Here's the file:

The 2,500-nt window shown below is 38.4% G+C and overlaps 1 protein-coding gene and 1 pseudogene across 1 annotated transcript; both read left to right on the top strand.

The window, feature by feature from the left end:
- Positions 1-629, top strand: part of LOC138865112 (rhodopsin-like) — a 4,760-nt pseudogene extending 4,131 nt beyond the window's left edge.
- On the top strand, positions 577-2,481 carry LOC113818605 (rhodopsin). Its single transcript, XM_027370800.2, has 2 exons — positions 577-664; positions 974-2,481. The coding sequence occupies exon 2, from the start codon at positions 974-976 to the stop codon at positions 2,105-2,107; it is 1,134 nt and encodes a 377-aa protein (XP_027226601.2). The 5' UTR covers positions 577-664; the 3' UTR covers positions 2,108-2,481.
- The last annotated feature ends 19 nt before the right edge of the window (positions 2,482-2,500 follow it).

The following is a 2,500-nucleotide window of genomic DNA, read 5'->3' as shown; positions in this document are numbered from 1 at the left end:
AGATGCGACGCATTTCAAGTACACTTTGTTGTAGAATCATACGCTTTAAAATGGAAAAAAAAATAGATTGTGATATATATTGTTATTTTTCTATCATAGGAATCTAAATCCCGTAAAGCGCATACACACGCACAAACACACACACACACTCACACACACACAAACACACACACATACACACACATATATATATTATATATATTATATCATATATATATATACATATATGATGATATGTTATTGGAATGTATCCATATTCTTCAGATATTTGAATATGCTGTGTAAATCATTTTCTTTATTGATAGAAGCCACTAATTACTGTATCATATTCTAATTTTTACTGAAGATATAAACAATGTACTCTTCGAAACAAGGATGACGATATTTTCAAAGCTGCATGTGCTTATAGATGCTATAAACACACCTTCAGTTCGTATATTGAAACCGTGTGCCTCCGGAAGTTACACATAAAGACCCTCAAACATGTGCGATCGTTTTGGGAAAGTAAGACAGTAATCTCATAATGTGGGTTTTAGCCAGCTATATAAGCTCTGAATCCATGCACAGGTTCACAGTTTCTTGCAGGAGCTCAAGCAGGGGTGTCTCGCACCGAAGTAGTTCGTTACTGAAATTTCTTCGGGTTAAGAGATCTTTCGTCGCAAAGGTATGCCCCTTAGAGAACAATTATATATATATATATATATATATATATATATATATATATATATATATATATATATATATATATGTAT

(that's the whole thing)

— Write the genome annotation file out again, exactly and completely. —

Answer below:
The 2,500-nt window shown below is 38.4% G+C and overlaps 1 protein-coding gene and 1 pseudogene across 1 annotated transcript; both read left to right on the top strand.

The window, feature by feature from the left end:
- Positions 1-629, top strand: part of LOC138865112 (rhodopsin-like) — a 4,760-nt pseudogene extending 4,131 nt beyond the window's left edge.
- On the top strand, positions 577-2,481 carry LOC113818605 (rhodopsin). Its single transcript, XM_027370800.2, has 2 exons — positions 577-664; positions 974-2,481. The coding sequence occupies exon 2, from the start codon at positions 974-976 to the stop codon at positions 2,105-2,107; it is 1,134 nt and encodes a 377-aa protein (XP_027226601.2). The 5' UTR covers positions 577-664; the 3' UTR covers positions 2,108-2,481.
- The last annotated feature ends 19 nt before the right edge of the window (positions 2,482-2,500 follow it).

The following is a 2,500-nucleotide window of genomic DNA, read 5'->3' as shown; positions in this document are numbered from 1 at the left end:
AGATGCGACGCATTTCAAGTACACTTTGTTGTAGAATCATACGCTTTAAAATGGAAAAAAAAATAGATTGTGATATATATTGTTATTTTTCTATCATAGGAATCTAAATCCCGTAAAGCGCATACACACGCACAAACACACACACACACTCACACACACACAAACACACACACATACACACACATATATATATTATATATATTATATCATATATATATATACATATATGATGATATGTTATTGGAATGTATCCATATTCTTCAGATATTTGAATATGCTGTGTAAATCATTTTCTTTATTGATAGAAGCCACTAATTACTGTATCATATTCTAATTTTTACTGAAGATATAAACAATGTACTCTTCGAAACAAGGATGACGATATTTTCAAAGCTGCATGTGCTTATAGATGCTATAAACACACCTTCAGTTCGTATATTGAAACCGTGTGCCTCCGGAAGTTACACATAAAGACCCTCAAACATGTGCGATCGTTTTGGGAAAGTAAGACAGTAATCTCATAATGTGGGTTTTAGCCAGCTATATAAGCTCTGAATCCATGCACAGGTTCACAGTTTCTTGCAGGAGCTCAAGCAGGGGTGTCTCGCACCGAAGTAGTTCGTTACTGAAATTTCTTCGGGTTAAGAGATCTTTCGTCGCAAAGGTATGCCCCTTAGAGAACAATTATATATATATATATATATATATATATATATATATATATATATATATATATATATATATATATGTAT